BP monitors for home use
This study was a cross-sectional survey of adult patients seen in practices within the North Carolina Family Medicine Research Network. The 24 practices in the network were selected to represent the geographic regions and ethnic diversity of the state of North Carolina. Through this practice based research network (PBRN), a cohort of patients was developed for the purpose of facilitating research on health care problems commonly addressed in primary care settings . A complete description of the network's scope and design is presented elsewhere .
For initial enrollment in the PBRN cohort, all patients 18 years and older who presented for a scheduled office visit during a four-week period were approached for participation. Of those, 64% agreed to participate . Subjects who agreed to participate were given a four-page enrollment questionnaire containing standardized questions on self-reported chronic conditions and health habits as well as demographic items. Subjects were asked if they were willing to be contacted for future studies, and 82% granted such permission . The current study surveyed a sample of those individuals who completed the enrollment survey. This study was approved by the Biomedical Institutional Review Board of the University of North Carolina at Chapel Hill School of Medicine.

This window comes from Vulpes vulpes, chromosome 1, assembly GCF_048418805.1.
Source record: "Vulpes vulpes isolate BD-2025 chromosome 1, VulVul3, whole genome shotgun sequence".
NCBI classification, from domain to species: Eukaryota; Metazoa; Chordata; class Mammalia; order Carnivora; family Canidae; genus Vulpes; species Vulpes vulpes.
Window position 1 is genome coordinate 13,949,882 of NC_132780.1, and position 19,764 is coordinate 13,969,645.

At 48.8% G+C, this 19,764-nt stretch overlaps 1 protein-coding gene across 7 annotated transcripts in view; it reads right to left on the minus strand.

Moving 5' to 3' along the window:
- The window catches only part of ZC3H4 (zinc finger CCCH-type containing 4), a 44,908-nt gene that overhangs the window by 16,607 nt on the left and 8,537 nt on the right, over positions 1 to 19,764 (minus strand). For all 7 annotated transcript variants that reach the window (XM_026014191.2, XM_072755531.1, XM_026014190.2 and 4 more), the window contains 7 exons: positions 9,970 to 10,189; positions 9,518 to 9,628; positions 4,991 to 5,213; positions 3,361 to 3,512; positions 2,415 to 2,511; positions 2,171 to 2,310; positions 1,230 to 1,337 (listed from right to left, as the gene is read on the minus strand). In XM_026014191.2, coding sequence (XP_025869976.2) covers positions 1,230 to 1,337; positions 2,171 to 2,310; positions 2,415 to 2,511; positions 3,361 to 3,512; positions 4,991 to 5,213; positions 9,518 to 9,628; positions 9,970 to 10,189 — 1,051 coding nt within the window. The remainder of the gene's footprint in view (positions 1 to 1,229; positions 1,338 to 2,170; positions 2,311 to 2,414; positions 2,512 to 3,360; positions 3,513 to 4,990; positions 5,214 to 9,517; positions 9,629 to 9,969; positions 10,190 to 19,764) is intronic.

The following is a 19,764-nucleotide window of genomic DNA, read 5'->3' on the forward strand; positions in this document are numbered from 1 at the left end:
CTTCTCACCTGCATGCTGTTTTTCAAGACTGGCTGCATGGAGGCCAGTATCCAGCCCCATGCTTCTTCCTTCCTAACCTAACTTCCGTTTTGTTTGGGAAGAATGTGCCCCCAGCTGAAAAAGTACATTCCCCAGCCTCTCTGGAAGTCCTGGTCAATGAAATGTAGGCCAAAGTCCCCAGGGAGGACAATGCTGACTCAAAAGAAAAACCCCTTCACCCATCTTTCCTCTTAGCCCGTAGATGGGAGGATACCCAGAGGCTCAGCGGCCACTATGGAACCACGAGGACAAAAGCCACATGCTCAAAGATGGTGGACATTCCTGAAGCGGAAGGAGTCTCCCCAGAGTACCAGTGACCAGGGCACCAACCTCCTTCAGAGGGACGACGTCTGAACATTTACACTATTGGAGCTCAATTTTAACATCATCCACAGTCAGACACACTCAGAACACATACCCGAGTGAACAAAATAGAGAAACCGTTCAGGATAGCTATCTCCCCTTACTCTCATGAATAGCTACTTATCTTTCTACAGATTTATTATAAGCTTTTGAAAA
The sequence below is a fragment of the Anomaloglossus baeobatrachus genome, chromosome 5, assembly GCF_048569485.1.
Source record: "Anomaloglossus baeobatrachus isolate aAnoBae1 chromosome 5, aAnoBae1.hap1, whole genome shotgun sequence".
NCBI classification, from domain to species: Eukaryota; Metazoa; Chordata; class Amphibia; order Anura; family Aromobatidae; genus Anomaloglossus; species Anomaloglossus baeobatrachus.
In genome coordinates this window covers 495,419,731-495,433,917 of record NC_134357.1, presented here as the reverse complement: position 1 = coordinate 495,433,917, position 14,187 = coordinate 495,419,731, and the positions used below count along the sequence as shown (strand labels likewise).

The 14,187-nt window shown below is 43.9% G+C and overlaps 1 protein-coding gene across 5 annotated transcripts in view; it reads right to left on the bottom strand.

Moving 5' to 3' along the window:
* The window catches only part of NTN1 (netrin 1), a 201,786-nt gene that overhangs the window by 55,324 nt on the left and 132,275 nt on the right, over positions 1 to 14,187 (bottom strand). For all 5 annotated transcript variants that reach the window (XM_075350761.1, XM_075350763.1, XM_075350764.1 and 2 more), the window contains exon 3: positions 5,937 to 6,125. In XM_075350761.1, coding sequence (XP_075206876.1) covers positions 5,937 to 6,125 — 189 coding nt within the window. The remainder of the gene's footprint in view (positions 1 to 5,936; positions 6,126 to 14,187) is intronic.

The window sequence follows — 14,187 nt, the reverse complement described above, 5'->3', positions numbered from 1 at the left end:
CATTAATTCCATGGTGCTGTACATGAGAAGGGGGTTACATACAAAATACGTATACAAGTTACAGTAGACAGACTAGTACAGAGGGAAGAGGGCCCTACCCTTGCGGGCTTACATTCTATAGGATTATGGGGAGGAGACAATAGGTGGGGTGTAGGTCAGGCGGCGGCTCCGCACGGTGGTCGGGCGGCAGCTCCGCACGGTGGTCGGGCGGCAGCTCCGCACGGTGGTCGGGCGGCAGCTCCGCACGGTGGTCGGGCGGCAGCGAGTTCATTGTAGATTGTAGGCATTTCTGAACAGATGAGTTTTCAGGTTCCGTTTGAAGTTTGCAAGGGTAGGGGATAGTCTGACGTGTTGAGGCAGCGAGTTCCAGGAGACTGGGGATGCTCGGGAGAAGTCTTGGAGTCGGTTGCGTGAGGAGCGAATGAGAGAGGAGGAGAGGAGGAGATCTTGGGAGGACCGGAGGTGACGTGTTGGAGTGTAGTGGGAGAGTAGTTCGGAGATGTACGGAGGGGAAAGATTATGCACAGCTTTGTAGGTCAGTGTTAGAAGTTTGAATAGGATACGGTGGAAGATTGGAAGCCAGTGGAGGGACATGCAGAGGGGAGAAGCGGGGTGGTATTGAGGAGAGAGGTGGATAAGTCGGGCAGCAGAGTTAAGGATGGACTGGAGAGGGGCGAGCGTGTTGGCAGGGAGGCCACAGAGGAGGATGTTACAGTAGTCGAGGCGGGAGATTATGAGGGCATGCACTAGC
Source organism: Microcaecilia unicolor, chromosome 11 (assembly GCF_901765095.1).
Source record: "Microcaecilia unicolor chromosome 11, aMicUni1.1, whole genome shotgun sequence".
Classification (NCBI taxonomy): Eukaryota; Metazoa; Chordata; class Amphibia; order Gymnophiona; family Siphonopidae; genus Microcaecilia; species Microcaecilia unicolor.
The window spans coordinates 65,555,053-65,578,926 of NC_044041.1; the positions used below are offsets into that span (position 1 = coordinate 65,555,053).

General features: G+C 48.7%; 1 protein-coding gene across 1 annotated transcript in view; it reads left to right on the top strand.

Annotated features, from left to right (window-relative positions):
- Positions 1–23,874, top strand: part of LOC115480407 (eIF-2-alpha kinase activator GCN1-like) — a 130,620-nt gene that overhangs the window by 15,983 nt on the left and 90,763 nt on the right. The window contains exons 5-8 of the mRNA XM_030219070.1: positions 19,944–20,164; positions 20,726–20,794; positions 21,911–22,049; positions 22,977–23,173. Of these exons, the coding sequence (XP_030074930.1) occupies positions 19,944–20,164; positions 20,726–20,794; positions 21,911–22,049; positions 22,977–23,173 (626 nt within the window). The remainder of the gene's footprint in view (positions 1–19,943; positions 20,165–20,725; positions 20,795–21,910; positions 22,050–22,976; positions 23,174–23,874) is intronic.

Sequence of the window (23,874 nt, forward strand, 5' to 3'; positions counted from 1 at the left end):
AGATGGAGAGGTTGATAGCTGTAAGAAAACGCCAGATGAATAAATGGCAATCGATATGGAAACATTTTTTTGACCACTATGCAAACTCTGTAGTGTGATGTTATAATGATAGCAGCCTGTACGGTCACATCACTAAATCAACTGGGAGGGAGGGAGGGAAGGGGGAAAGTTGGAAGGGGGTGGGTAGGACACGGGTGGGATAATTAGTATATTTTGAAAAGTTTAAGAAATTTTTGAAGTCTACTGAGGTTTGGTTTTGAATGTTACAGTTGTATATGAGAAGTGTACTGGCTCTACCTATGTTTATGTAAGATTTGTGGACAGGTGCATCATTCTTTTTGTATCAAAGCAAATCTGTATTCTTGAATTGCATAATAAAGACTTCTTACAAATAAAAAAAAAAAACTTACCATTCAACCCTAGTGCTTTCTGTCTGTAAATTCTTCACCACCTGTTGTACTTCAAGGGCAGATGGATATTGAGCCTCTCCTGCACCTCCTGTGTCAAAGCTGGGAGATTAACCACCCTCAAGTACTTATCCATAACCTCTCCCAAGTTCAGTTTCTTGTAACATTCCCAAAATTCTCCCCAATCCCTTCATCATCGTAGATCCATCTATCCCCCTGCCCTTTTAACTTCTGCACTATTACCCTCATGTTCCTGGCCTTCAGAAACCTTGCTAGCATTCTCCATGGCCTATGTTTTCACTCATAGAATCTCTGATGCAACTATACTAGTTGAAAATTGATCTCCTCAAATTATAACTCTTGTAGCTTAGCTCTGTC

In the updated year 2004 to 2005 cohort (n = 2720) of patients enrolled in the PBRN, 1088 patients indicated on their enrollment questionnaire that they had high BP. From these 1088 potential subjects we drew a computer-generated random sample of 700 individuals stratified by race (446 whites and 254 Blacks).